My answer to that question is “maybe not” or at the very least “not as much”. Given the sheer amount of fear that can be generated by a shooting, it is understandable to be shocked and the need to talk about it is equally understandable. However, I think this might be an unfortunate opportunity to consider the incentives at play.
I assume that criminals, even crazy ones, are relatively rational. They weigh the pros and cons of potential targets, they assess the most efficient tool or weapon to accomplish the objectives they set etc. That entails that, in their warped view of the world, there are benefits to committing atrocities. In some instances, the benefit is pure revenge as was the case in one of the famous shooting in my hometown of Montreal (i.e. a university professor decided to avenge himself of the slights caused by other professors). In other instances, the benefit is defined in part by the attention that the violent perpetrator attracts for himself. This was the case of another infamous shooting in Montreal where the killer showed up at an engineering school to kill 14 other students and staff. He committed suicide and also left a suicide statement that read like a garbled political manifesto. In other words, killers can be trying to “maximize” media hits.
This “rational approach” to mass shootings opens the door to a question about causality: is the incidence of mass shootings determining the number of media hits or is the number of media hits determining the incidence of mass shootings. In a recent article in the Journal of Public Economics, the possibility of the latter causal link has been explored with regards to terrorism. Using the New York Times‘ coverage of some 60,000 terrorist attacks in 201 countries over 43 years, Michael Jetter used the exogenous shock caused by natural disasters to study they reduced the reporting of terrorist attacks and how this, in turn, reduced attention to terrorism. That way, he could arrive at some idea (by the negative) of causality. He found that one New York Times article increased attacks by 1.4 in the following three weeks. Now, this applies to terrorism, but why would it not apply to mass shooters? After all, there are very similar in their objectives and methods – at the very least with regards to the shooters who seek attention.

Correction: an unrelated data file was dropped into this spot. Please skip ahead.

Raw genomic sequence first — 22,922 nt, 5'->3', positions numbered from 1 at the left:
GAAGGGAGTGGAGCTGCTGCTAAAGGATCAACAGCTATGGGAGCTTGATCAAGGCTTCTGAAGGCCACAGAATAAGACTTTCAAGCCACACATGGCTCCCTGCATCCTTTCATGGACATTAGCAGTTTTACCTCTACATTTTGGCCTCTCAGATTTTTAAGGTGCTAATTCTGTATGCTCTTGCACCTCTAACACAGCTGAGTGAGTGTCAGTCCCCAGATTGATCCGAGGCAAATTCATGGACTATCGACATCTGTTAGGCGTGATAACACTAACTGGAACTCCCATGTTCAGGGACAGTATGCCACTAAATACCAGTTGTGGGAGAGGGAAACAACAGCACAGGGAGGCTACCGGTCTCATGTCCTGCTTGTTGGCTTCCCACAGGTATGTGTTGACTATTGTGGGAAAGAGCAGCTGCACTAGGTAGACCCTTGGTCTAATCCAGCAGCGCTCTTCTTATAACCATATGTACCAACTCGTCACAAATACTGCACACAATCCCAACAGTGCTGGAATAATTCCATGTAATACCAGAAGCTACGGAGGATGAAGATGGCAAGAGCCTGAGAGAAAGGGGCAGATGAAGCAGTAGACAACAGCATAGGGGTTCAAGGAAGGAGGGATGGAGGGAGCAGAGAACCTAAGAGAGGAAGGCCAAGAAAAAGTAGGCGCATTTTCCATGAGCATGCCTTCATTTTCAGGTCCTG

If the causality runs in the direction suggested by Jetter, then the full-day coverage offered by CNN or NBC or FOX is making things worse by increasing the likelihood of an additional shooting. For some years now, I have been suggesting this possibility to journalist friends of mine and arguing that maybe the best way to talk about terrorism or mass shooters is to move them from the front page of a newspaper to a one-inch box on page 20 or to move the mention from the interview to the crawler at the bottom. In each discussion, my claim about causality is brushed aside with either incredulity at the logic and its empirical support or I get something like “yes, but we can’t really not talk about it”. And so, the thinking ends there. However, I am quite willing to state that its time for media outlets to deeply reflect upon their role and how to best accomplish the role they want. And that requires thinking about causality and accepting that “splashy” stories may be better left ignored.